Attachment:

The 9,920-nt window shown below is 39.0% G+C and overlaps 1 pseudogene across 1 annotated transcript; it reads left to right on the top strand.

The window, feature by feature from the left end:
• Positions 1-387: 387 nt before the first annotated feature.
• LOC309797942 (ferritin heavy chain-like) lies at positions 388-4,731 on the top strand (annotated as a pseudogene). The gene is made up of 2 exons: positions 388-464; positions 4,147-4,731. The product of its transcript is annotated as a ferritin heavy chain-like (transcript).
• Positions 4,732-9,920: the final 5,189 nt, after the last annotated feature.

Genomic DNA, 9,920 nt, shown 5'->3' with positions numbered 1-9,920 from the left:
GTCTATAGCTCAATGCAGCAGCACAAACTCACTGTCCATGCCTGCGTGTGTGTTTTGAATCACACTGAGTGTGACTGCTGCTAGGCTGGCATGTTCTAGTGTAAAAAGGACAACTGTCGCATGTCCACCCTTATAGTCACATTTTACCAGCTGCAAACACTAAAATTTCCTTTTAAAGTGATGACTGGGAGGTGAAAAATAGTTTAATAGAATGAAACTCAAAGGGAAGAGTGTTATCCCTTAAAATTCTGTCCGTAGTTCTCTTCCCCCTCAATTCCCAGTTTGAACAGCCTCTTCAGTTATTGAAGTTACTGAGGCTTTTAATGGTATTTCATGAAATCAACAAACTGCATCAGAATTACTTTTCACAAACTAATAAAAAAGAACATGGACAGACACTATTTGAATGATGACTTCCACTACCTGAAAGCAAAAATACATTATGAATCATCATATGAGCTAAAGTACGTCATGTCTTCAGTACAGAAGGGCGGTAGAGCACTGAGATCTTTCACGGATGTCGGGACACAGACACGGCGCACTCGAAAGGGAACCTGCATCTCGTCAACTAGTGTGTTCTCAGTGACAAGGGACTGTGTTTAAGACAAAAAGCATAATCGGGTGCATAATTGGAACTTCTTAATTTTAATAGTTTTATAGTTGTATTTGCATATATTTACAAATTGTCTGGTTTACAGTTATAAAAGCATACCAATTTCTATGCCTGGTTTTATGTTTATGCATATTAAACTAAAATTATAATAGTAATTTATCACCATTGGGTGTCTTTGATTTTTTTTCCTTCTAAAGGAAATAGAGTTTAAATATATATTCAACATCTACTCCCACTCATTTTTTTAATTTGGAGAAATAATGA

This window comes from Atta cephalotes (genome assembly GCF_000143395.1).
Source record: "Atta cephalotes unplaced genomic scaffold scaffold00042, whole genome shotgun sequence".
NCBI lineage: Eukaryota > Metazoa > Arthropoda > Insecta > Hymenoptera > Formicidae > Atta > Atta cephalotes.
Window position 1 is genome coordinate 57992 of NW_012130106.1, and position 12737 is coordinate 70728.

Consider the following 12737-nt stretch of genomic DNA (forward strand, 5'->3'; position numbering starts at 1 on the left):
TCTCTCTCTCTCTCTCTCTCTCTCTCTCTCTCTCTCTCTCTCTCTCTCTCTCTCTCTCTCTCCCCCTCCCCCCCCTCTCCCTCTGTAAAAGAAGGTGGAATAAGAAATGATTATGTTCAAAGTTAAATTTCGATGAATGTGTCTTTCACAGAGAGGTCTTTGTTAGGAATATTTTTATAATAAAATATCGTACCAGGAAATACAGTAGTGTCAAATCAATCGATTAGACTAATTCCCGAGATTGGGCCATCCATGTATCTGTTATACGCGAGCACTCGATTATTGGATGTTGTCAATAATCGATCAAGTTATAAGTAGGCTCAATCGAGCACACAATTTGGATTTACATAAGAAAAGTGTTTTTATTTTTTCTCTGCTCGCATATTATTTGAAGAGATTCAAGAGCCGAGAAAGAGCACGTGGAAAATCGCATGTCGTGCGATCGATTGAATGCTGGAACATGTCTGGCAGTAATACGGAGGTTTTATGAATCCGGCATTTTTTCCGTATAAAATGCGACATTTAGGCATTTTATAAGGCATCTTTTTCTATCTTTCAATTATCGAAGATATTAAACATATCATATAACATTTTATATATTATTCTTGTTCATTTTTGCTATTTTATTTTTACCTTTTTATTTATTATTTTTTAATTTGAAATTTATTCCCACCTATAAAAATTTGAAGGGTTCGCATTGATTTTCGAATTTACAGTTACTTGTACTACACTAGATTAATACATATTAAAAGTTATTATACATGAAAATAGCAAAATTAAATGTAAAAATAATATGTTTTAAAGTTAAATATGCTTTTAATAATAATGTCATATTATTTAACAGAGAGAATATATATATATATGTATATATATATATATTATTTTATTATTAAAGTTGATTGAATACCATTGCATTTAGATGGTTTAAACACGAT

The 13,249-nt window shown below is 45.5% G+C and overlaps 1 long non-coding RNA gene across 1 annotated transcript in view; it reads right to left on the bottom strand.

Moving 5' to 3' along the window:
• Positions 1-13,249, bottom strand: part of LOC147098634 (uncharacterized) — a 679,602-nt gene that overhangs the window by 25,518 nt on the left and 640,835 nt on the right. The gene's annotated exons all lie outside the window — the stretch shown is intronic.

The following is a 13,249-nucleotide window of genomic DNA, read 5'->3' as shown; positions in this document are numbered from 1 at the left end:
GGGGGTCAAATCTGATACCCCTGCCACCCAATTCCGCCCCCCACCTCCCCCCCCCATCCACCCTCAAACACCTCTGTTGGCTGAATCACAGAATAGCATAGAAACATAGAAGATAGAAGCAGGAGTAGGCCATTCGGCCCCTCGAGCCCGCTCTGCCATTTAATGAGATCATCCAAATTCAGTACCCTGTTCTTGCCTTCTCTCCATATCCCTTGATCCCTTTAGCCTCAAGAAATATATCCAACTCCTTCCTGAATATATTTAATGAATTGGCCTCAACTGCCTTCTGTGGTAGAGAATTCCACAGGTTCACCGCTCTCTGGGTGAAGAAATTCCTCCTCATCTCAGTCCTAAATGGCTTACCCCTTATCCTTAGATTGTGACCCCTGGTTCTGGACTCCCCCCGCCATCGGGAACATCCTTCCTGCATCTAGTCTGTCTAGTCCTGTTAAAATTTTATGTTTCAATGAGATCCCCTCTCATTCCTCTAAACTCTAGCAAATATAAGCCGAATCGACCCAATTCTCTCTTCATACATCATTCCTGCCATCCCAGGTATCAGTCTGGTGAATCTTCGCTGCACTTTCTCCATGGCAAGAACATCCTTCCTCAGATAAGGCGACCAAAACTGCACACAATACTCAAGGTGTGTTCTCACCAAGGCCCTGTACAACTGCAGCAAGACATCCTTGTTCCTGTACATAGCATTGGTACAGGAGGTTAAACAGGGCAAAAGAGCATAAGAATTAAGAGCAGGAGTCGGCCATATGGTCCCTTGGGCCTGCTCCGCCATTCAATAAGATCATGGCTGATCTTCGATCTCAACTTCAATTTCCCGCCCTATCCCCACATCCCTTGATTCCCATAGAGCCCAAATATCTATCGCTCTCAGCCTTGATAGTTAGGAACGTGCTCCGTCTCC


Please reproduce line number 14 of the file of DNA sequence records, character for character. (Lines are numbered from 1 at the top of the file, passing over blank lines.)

The 13,249-nt window shown below is 45.5% G+C and overlaps 1 long non-coding RNA gene across 1 annotated transcript in view; it reads right to left on the bottom strand.